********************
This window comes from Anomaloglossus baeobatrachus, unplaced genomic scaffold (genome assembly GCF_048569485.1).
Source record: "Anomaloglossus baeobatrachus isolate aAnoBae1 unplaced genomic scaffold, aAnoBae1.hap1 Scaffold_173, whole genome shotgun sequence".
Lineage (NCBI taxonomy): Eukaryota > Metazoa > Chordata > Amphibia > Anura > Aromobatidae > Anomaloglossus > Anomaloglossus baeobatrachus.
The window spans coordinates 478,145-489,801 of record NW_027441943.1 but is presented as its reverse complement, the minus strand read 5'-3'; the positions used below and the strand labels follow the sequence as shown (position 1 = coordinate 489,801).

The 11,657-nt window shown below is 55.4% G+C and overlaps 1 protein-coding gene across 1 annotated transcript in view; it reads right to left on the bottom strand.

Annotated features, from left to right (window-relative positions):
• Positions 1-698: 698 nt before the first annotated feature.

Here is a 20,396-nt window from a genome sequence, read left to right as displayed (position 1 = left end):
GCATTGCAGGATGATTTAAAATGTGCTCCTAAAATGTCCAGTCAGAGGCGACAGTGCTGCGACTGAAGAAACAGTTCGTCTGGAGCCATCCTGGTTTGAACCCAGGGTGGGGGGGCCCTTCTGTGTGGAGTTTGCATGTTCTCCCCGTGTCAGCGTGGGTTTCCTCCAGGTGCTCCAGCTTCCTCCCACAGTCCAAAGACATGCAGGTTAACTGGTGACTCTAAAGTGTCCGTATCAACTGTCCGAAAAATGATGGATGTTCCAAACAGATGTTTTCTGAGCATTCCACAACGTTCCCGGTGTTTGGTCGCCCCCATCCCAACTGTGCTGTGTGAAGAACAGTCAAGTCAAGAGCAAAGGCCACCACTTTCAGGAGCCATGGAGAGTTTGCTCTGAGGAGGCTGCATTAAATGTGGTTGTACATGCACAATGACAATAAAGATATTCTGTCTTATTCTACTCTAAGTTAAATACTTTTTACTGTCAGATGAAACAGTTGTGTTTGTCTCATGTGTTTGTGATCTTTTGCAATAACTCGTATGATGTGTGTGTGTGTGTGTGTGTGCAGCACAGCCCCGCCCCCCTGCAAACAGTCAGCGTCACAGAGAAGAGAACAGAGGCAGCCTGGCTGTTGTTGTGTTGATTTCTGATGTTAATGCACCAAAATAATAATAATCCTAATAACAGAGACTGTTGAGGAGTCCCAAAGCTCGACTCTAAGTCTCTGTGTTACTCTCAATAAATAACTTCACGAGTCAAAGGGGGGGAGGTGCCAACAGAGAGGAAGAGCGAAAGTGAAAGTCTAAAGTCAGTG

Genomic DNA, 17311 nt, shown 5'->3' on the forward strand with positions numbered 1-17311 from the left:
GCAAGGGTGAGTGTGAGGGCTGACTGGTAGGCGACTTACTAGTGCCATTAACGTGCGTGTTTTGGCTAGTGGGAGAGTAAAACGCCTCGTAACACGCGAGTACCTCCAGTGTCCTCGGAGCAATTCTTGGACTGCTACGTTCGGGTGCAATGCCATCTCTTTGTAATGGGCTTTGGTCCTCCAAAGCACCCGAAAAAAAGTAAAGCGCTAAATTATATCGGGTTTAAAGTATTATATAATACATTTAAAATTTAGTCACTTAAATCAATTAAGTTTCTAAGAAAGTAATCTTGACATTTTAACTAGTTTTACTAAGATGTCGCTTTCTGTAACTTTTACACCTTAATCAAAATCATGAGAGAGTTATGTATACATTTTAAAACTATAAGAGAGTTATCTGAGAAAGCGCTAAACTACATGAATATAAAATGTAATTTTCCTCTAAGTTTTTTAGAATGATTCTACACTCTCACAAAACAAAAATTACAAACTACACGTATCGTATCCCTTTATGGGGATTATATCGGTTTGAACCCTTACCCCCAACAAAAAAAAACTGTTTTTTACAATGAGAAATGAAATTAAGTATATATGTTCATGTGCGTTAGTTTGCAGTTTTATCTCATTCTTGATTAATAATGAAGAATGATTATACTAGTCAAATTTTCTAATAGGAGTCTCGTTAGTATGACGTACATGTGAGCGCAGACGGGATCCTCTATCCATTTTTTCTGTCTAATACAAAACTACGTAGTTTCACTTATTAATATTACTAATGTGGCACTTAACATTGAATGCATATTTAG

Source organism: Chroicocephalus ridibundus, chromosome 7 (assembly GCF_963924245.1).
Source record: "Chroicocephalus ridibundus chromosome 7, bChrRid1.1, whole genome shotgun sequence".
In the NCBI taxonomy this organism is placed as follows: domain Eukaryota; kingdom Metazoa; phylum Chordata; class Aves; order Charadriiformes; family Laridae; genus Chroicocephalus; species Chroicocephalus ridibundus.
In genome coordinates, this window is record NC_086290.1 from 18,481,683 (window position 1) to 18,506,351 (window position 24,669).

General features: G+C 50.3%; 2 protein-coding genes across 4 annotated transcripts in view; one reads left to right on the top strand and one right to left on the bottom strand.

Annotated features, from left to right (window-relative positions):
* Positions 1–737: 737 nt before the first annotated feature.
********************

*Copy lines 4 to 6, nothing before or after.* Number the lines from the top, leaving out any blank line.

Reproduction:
The window spans coordinates 478,145-489,801 of record NW_027441943.1 but is presented as its reverse complement, the minus strand read 5'-3'; the positions used below and the strand labels follow the sequence as shown (position 1 = coordinate 489,801).

The 11,657-nt window shown below is 55.4% G+C and overlaps 1 protein-coding gene across 1 annotated transcript in view; it reads right to left on the bottom strand.

Annotated features, from left to right (window-relative positions):